The third and final commentary track on DISC ONE gathers the talented artisans responsible for BLADE RUNNER's visual innovations: futurist Syd Mead, production designer Lawrence G. Paull, art director David L. Snyder and special photographic effects supervisors Douglas Trumbull, Richard Yuricich and David Dryer.  This dream team of conceptual daredevils and technical illusionists speak to the production challenges working for such a visionary director as Ridley Scott, once an art director himself.  Tales of terror and strife ensue about last-minute set rebuilds, flipping over massive columns which were installed upside down, and the numerous complications filming 16 weeks of night shooting in artificial rain on the Warners backlot. Trumbull's comments are the most technical in subject, but the Oscar-winning visual effects creator explains shots clearly and in sync with their on-screen appearance in a valuable primer on how he and the EEG team realized these unprecedented images of a dark, dismal future.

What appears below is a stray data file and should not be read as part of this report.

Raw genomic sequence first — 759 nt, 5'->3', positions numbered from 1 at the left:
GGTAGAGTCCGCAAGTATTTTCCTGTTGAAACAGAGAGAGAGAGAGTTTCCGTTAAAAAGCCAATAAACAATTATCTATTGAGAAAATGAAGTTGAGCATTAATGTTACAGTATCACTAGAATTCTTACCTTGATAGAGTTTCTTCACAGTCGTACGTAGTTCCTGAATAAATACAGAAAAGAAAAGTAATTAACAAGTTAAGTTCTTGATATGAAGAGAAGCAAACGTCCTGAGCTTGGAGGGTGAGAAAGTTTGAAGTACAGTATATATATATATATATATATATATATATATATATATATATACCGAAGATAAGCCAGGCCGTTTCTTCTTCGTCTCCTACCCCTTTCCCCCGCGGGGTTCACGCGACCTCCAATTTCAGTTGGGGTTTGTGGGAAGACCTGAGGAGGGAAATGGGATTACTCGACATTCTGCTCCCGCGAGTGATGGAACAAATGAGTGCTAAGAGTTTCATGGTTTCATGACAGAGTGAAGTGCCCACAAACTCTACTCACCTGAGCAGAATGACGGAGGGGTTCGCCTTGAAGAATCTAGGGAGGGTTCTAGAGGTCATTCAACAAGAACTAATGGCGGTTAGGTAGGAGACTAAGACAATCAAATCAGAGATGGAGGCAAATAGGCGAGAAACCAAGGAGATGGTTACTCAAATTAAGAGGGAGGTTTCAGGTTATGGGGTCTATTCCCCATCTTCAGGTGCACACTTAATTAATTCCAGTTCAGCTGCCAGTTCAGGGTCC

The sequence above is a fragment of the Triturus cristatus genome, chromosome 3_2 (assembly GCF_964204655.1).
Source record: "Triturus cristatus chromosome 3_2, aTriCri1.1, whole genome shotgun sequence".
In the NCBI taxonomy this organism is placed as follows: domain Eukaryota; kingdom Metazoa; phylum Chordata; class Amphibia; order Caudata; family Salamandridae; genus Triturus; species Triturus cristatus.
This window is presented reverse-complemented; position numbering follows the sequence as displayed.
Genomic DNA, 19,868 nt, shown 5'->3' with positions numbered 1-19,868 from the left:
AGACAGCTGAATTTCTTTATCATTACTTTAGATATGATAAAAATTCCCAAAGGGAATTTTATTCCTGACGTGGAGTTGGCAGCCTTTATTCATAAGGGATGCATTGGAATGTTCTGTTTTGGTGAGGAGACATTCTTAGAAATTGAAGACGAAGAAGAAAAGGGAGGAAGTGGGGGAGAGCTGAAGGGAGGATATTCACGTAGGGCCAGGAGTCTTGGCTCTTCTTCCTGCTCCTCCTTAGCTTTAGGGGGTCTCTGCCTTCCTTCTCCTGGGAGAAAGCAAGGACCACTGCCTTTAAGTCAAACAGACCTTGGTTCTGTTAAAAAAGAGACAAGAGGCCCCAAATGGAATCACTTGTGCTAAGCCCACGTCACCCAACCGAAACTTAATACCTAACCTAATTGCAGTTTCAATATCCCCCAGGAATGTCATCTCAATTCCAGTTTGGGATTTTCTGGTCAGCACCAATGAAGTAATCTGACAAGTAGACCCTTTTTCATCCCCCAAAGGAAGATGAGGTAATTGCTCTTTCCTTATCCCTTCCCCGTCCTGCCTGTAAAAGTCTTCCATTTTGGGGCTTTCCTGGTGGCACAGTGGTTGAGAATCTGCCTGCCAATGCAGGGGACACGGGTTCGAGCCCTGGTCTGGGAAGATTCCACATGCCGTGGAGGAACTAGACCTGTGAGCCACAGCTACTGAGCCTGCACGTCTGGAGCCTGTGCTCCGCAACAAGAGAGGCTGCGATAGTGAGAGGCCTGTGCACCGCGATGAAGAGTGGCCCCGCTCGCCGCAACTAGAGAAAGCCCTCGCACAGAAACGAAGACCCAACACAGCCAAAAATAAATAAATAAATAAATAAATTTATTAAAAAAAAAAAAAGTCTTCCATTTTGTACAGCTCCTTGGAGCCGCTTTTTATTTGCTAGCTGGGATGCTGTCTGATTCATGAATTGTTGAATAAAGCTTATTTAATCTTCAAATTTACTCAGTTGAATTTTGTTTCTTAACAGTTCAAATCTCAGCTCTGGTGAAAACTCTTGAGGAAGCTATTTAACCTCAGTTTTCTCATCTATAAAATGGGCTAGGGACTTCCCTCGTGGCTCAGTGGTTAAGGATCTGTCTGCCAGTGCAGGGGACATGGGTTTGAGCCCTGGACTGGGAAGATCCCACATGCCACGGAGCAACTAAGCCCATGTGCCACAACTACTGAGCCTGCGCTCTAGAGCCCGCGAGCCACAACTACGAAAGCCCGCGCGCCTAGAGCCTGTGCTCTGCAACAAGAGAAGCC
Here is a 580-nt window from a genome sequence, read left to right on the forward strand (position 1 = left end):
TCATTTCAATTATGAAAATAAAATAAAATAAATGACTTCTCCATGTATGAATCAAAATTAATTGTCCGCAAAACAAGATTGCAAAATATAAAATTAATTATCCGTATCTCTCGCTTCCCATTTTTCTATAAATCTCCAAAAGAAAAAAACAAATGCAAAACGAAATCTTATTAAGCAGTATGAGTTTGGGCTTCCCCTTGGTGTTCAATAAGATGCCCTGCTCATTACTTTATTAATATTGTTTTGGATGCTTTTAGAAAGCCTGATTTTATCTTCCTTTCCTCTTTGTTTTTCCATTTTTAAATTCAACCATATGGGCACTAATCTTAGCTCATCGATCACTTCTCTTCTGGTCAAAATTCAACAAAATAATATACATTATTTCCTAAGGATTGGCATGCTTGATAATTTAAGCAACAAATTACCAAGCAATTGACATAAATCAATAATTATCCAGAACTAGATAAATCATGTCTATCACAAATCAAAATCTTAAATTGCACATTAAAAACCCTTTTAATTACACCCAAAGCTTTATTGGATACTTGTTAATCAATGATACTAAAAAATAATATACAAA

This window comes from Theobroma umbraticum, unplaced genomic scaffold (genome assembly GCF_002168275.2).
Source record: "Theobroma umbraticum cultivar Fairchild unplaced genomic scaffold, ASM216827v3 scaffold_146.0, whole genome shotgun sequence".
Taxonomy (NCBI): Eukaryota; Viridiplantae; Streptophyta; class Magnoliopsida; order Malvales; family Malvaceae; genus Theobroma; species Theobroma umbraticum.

Yet all the above is only half of what the BLADE RUNNER — THE FINAL CUT DVD has to offer, as DISC TWO raises the bar on home entertainment excellence notches higher with DANGEROUS DAYS, the all new three-and-a-half hour documentary on the difficult birth and dazzling legacy of this landmark cinematic achievement.


Press materials by Warner Brothers describe this documentary as "authoritative" and "definitive," two terms which only scratch the surface of this feature-length exploration of BLADE RUNNER from its early developmental genesis as novel adaptation to the film's theatrical release and now decades beyond.  Simply put, Charles de Lauzirika's DANGEROUS DAYS is one of the best making-of productions ever offered on DVD, if not topping that list outright. 


De Lauzirika assembled all of the film's principals, from actors Harrison Ford, Rutger Hauer, Sean Young, Daryl Hannah and Edward James Olmos, to the vast production team including Ridley Scott, Michael Deeley, Katherine Haber, Hampton Fancher, David Peoples, Bud Yorkin and many of others.  The documentary proceeds chronologically along the film's history in eight chapters: